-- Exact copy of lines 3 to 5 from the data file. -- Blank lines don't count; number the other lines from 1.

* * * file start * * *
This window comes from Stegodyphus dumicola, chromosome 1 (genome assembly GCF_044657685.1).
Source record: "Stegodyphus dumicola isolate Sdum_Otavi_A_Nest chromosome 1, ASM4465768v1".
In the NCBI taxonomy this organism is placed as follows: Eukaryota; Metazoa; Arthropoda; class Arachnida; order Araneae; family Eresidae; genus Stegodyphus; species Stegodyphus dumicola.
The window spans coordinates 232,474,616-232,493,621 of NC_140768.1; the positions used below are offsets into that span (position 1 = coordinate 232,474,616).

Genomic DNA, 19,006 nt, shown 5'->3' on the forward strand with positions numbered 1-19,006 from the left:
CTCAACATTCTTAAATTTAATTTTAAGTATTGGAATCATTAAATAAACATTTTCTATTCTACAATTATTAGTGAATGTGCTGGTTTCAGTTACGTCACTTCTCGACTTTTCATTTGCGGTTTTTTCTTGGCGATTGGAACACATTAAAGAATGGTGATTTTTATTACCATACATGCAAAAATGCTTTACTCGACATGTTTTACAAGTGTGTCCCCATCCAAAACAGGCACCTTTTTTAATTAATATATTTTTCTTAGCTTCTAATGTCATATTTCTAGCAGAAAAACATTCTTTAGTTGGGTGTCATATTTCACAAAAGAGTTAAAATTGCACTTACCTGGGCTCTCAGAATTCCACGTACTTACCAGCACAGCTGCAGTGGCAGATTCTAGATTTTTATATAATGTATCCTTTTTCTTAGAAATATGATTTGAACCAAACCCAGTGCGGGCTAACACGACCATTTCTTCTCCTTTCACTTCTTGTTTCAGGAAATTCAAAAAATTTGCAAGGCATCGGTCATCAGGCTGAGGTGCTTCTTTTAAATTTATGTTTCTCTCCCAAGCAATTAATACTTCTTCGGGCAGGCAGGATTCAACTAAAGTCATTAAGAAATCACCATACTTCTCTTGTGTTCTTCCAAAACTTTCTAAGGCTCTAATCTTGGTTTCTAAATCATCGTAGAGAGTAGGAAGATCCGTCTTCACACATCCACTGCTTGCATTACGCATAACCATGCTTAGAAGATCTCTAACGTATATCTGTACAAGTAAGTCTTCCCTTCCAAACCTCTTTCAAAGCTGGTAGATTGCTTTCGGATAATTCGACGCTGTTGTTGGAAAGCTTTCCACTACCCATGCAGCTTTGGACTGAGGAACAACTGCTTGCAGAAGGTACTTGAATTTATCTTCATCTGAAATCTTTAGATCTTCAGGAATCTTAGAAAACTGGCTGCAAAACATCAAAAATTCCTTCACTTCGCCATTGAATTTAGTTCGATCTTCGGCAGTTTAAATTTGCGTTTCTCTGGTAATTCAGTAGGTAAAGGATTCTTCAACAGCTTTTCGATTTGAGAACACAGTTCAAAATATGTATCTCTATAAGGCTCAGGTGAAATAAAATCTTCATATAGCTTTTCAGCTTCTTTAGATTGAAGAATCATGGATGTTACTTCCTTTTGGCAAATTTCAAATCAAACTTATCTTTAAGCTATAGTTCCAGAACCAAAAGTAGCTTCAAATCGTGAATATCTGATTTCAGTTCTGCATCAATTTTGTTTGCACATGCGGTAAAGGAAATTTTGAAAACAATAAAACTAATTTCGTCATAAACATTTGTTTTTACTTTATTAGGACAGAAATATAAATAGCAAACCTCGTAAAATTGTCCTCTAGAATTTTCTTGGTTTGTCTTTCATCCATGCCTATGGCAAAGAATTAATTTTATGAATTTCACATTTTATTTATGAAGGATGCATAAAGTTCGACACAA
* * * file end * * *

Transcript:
In the NCBI taxonomy this organism is placed as follows: Eukaryota; Metazoa; Arthropoda; class Arachnida; order Araneae; family Eresidae; genus Stegodyphus; species Stegodyphus dumicola.
The window spans coordinates 232,474,616-232,493,621 of NC_140768.1; the positions used below are offsets into that span (position 1 = coordinate 232,474,616).

Genomic DNA, 19,006 nt, shown 5'->3' on the forward strand with positions numbered 1-19,006 from the left: